China’s coal consumption dropped in 2016 for a third year in a row, official data showed Tuesday, as the world’s top consumer and producer of the fossil fuel continued tightening environmental rules aimed at dealing with pollution.
Coal accounted for 62% of the nation’s energy mix last year, down from 64% in 2015, and it is expected to fall further under the current five-year plan of capping it at 55% by 2020, the National Bureau of Statistics said.
Last month, Beijing resumed efforts to cut local coal mines’ output by 800 million tonnes a year until 2020. Authorities have also made public its intention of modernizing China’s coal-fired power plants by the end of the decade in an effort to cut “polluting” emissions by 60%.
The government also aims to add over 20 million kilowatts of installed wind power and more than 15 million kilowatts of installed photovoltaic power by the end of the decade, which underlines the country’s shift towards renewable energy.
Consumption of renewable sources, in fact, went up by 1.7% last year when compared to 2015, accounting for 19.7% of the country’s total energy mix.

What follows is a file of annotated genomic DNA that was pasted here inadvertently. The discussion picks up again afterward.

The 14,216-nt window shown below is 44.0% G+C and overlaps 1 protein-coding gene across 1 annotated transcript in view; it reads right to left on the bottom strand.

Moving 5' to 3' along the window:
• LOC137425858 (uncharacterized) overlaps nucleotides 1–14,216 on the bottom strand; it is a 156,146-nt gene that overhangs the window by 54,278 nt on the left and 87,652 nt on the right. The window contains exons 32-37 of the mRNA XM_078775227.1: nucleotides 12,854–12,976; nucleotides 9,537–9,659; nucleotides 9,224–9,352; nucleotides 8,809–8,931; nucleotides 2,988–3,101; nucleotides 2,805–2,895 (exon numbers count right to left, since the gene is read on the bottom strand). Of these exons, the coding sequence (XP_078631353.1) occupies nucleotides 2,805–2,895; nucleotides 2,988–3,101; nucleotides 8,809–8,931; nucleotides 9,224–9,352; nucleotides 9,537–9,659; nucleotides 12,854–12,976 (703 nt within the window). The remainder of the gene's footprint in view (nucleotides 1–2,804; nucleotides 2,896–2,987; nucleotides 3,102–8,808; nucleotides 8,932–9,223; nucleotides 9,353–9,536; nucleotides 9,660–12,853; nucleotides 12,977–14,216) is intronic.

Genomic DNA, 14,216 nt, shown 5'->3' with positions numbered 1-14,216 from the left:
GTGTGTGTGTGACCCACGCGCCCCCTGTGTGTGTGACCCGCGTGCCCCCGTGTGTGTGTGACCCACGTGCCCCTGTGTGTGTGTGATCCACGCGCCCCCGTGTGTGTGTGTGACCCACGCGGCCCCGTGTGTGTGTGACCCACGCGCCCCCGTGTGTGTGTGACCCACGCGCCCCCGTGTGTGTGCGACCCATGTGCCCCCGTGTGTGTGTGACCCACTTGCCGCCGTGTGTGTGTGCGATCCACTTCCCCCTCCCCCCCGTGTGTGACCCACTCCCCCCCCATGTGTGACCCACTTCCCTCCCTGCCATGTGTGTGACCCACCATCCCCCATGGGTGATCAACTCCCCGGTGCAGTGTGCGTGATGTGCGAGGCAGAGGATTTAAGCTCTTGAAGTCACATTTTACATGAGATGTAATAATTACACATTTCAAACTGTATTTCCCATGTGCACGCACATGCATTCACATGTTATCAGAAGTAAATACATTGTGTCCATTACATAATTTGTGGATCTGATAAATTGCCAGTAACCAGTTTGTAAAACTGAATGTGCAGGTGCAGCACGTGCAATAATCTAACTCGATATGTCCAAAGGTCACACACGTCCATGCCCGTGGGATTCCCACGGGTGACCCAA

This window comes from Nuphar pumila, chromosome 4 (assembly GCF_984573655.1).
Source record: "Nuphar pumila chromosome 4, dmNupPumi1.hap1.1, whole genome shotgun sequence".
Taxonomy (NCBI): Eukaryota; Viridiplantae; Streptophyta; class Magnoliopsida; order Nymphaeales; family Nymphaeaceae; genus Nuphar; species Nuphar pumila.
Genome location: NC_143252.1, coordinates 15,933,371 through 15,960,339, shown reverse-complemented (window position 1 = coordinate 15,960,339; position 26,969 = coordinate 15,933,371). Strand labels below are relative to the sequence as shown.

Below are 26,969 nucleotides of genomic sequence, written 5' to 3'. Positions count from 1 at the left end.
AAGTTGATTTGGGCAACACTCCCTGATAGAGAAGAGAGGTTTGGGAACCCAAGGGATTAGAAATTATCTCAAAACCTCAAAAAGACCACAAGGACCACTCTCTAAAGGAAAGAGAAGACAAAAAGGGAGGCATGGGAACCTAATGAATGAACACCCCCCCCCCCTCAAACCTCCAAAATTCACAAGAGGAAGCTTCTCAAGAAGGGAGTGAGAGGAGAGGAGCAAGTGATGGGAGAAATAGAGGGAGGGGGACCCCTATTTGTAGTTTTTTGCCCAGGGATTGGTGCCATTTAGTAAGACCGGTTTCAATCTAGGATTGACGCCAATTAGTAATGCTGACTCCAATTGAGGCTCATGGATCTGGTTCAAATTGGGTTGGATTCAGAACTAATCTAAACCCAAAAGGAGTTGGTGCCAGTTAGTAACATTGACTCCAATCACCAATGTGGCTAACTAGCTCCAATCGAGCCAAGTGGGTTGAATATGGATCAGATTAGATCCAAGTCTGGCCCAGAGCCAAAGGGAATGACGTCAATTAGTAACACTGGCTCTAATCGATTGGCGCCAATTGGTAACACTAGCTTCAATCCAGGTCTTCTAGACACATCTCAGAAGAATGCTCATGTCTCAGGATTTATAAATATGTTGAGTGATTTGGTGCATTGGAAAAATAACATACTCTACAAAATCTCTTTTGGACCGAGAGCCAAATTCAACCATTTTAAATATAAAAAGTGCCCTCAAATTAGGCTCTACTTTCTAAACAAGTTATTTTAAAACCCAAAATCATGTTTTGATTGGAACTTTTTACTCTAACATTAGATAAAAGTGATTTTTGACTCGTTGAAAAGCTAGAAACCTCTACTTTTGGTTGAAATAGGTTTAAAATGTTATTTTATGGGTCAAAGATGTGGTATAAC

Today’s figures suggest that China’s CO2 emissions may drop by as much as 1% in 2017, Greenpeace said in a statement, adding it would be the “fourth year in a row of either zero growth or a decline” for the nation.
They also reinforce “China’s growing status as a global climate leader, and sends a strong signal to US President Trump that his dirty energy agenda will send the American economy in the wrong direction,” Greenpeace said.
According to the environmental campaigner group, China is virtually certain to overachieve its 2020 climate targets and could be on track to a much earlier CO2 peak if the rapid shift to clean energy and away from over-reliance on polluting industries continues.